The Case for a Texas Income Tax


Texas is one of just 9 states that does not levy either an individual or a corporate income tax. The last time a Texas income tax was seriously discussed was during the tenure of Bob Bullock as Texas Lieutenant Governor in 1991. But as described by Cal Jillson in Lone Star Tarnished: A Critical Look at Texas Politics and Public Policy the negative reaction to Bullock’s proposal was so great that he almost immediately changed position by 180 degrees. The result was that the Texas Constitution now requires that an income tax can be enacted only with a majority in both houses of the Texas Legislature and then approved by a majority of voters.[1]  Furthermore, the Texas Constitution requires that two-thirds of the proceeds of any income tax must be used to reduce property taxes, and the remaining one-third must be directed to public education. 

So why would anyone in their right mind even broach the suggestion of implementing an income tax in Texas?  Well, first off, it should be noted that the Texas Constitution has already been amended 517 times.[2]  So constitutional prohibitions and requirements might not be totally insurmountable.  Second, there are several reasons why it might not be completely irrational to follow the vast majority of other states in this regard.  Some of the reasons why a more progressive tax in Texas is worth considering are spelled out in the accompanying set of slides (click on Item 2 to the left, press the [Esc] key to exit the slides).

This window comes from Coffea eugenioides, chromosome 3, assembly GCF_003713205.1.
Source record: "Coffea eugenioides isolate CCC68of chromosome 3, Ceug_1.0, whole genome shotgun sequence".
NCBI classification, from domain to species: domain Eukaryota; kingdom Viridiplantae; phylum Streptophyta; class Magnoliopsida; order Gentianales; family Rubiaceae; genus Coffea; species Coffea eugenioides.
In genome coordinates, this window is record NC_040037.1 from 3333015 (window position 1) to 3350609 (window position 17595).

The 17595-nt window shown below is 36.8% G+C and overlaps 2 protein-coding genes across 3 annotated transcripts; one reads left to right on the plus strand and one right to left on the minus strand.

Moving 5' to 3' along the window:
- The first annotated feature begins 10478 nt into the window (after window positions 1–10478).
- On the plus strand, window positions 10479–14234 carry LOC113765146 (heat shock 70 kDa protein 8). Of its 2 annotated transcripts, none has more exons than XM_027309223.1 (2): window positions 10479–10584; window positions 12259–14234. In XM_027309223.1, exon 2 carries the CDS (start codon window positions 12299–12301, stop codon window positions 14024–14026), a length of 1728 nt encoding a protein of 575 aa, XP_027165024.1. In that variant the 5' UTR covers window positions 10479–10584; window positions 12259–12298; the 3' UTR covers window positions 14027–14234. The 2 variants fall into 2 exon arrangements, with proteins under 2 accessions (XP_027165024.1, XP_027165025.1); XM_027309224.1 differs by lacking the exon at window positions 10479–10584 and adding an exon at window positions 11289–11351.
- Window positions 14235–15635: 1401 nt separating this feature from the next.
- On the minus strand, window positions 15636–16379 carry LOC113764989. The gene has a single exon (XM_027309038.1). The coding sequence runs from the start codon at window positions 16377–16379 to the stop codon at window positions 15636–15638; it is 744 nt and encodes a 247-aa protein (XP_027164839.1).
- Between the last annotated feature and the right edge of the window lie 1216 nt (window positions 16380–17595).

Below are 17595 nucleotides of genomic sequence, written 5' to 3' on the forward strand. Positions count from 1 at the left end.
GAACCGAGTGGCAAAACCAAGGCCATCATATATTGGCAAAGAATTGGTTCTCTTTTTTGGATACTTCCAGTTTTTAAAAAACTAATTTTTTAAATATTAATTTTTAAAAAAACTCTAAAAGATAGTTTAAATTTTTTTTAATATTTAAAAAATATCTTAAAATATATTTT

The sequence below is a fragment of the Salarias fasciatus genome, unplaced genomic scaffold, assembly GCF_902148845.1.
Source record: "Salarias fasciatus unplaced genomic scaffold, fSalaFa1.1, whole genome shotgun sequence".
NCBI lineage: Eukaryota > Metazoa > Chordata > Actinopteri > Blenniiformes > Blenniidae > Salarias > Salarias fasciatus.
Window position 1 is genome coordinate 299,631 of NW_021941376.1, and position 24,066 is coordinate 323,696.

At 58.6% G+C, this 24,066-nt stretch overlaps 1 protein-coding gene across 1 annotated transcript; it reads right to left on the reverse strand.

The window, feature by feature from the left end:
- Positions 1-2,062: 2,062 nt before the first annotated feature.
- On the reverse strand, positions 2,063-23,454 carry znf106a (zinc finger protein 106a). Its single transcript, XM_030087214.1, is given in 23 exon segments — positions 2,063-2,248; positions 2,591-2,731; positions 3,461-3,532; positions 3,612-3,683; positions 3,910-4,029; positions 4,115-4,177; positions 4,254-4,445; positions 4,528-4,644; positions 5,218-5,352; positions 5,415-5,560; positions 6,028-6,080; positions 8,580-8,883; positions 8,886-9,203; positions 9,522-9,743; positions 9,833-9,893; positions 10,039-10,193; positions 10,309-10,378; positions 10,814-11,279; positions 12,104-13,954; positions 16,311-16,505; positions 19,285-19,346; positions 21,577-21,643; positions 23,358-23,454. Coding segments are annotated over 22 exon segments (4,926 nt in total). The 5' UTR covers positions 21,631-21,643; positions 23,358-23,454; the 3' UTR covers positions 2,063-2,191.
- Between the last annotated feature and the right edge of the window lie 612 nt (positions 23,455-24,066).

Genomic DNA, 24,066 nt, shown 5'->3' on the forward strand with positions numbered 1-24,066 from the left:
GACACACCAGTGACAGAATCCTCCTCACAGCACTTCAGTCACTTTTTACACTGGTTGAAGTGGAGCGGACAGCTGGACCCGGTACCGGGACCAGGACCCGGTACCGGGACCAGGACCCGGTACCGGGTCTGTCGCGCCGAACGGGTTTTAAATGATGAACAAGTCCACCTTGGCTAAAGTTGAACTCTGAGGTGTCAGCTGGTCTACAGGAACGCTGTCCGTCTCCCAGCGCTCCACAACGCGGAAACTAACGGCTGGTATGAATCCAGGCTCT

[1] Jilson, Cal, Lone Star Tarnished: A Critical Look at Texas Politics and Public Policy (2nd edition), Rutledge, NY (2015), p. 270.

[2], at this link.